A new training program for youth mentors will host an open house from 10 a.m. to 12:30 p.m. Saturday at the Youth Study Center, 1100 Milton St., in Gentilly.
InsideOut is designed to create a “wrap-around service” to help youths who have been on the inside of the juvenile justice system to “stay on the right track” once they are out, according to Leroy Crawford, a founder of the free training program.
The program teaches moral responsibility through group-based activities, and the training is available for those in schools, homes, churches, anywhere there are youth. The open house will be “hands-on,” where participants can learn about tools they can use to work with youth.
InsideOut works with boys and girls in two age groups, 8 to 12 and 13 to 17. They want to establish community partners that will provide safe houses throughout the community, offering free space to provide services through the program. The mentors already have met with youth on the outside at a local church to take them to the Audubon Zoo.
Crawford is assistant superintendent and training coordinator at the Youth Study Center, a part of New Orleans’ juvenile court. The mentoring program has been piloted at the juvenile detention center and designed through talking to the youth who end up there. They asked them what kind of system of support they could use when they get out, to not make the wrong choices again. The youth were interested in a group program, rather than one-on-one mentoring, Crawford said. Activities will be held every two weeks to emphasize what Crawford calls the human side: “It’s not what make us different but what make us the same.”
What Crawford and others have learned working with and talking to youth arrested for a wide range of crimes who end up “inside,” also can help create better outcomes for youth “outside.” The detention center houses up to 40 preadjudicated youths awaiting determination if they will go to trial, be moved to another facility, put on an ankle motoring system or released back into the community, he said.
It’s not about a “case”; it’s about how that kid went astray, Crawford said.
“Many are trying to raise themselves, but the kids in here can tell you how they went wrong,” Crawford said. Sometimes they see the youngest have a lot of street sense and may have the responsibilities of a 17-year-old, but they have not learned moral responsibility.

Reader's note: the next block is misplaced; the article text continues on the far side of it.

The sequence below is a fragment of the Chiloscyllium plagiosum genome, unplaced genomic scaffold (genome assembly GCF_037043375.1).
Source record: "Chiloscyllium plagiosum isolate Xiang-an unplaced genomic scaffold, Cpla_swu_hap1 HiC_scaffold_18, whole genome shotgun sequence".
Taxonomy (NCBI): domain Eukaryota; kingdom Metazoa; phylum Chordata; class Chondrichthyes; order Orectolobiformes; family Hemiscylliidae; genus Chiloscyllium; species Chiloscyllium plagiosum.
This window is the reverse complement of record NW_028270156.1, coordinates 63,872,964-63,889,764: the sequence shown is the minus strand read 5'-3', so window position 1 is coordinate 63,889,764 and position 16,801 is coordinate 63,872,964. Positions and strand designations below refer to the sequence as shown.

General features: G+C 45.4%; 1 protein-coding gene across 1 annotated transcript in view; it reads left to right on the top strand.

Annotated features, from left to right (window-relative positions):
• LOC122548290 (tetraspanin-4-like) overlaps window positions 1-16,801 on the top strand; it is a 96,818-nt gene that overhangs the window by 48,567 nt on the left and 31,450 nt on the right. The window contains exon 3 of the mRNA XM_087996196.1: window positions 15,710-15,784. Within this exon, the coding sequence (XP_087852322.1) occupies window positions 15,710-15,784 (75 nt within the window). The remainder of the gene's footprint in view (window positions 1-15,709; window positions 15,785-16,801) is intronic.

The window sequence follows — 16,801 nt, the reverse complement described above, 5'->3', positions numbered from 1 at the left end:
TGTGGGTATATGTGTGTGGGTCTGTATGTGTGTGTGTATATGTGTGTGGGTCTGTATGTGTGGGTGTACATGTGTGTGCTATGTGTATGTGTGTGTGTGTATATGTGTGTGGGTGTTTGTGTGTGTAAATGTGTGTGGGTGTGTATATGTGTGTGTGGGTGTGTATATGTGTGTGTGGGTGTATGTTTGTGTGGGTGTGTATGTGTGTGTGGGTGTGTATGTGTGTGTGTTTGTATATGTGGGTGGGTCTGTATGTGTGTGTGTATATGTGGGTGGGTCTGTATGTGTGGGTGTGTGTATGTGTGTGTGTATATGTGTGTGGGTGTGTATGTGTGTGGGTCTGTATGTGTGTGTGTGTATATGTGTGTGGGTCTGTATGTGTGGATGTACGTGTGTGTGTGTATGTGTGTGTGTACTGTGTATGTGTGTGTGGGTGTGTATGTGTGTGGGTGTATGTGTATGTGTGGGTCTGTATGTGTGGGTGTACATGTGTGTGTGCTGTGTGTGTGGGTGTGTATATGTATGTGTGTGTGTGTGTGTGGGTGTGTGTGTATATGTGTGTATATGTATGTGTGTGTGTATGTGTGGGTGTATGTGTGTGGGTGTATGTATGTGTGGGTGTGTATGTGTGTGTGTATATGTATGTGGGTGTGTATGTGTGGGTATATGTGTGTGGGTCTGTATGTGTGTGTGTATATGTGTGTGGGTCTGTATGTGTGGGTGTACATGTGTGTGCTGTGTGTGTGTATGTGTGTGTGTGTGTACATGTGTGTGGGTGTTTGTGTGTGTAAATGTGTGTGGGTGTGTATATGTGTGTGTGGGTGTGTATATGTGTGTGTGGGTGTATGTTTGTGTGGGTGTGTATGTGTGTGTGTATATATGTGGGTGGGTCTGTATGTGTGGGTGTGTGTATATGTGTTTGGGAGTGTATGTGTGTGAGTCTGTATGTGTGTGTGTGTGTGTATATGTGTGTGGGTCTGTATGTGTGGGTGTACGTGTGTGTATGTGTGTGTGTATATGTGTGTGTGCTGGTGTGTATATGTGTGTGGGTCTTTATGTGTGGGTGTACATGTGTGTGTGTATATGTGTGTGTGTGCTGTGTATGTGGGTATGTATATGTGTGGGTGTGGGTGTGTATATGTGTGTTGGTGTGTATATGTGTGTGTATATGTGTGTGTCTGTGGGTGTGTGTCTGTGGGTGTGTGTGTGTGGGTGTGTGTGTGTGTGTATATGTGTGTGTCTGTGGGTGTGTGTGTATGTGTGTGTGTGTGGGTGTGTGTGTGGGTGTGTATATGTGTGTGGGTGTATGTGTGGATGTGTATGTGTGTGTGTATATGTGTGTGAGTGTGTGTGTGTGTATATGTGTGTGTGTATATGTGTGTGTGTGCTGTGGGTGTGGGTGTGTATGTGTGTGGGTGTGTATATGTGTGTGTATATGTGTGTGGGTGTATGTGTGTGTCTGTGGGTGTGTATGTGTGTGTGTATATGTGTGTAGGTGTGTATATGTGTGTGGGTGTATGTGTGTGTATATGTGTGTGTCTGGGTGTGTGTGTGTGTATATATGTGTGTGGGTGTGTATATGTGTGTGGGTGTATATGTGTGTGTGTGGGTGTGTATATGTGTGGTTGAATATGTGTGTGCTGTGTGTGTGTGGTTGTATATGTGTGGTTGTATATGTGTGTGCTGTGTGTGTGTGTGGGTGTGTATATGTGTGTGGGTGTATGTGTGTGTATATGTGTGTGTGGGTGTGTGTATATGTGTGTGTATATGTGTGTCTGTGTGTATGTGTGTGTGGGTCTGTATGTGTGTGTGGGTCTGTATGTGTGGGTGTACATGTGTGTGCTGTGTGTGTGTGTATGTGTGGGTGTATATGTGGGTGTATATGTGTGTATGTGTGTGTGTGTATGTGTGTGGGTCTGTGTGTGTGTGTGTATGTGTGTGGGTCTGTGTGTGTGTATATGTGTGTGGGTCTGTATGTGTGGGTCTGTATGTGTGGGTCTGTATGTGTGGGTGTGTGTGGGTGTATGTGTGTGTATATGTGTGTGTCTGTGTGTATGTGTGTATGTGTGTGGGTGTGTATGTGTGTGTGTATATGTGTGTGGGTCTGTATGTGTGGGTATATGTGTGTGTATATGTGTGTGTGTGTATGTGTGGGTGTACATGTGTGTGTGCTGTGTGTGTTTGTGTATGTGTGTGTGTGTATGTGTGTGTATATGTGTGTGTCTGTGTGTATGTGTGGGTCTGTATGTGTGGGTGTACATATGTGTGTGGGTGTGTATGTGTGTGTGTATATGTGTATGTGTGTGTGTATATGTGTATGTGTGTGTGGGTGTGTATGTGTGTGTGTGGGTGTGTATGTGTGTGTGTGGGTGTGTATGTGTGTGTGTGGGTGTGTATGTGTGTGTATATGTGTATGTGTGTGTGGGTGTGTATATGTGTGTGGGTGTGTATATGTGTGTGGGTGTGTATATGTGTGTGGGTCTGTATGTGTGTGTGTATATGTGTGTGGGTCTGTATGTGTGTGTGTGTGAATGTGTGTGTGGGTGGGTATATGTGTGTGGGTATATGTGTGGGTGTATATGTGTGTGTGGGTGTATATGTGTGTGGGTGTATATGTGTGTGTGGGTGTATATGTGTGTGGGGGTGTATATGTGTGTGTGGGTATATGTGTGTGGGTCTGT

“We are trying to get them to be kids again,” and become something else through a program with “solution-focused mentors,” he said.
Crawford was raised in the St. Bernard Housing Project with two working parents. He knows the challenges the youths face.
“But where you come from is no longer an excuse.” He said the youth need to learn they are morally responsible for what they do.
Sometime people don’t know what issues the youth are facing in their lives, which includes lies, peer pressure and what he calls “myths.” They often live in past traditions of rivalries based on competition in sports “or where you went to school,” he said. The schools may no longer exist, but those rivalries and boundaries are real to them, Crawford said.
Sometimes it’s not until the youth end up together in the detention facility that they learn they could be friends, he said.
“They believe they can’t get along” but find after detention they forget where they are from. He said mentors can help to dispel myths.
It’s a slow process but one he wants to see happen before they get in trouble.
Crawford finds adults are struggling as well with how to reach their own children or those they come in contact with through their jobs, churches and schools.
“Good kids need mentors too,” he said. He wants to “give parents what we teach them, so they have these tools inside the home.”
Crawford went to St. Augustine High School and to the University of Louisiana at Lafayette. He’s worked more than 16 years with youth, beginning in group homes.
“When you get to see these kids and so much potential they didn’t get to exhibit,” it’s a problem that goes beyond the crime. Crawford said they see youth from homes with two working parents. Sometimes the last time they talked to their dad was by text.
“They’re looking for love, for people to talk to them and be there for them,” he said.
InsideOut also will provide speakers for organizations that want to know more about their work. For information, call (504) 610-4184 or visit www.iompnola.com.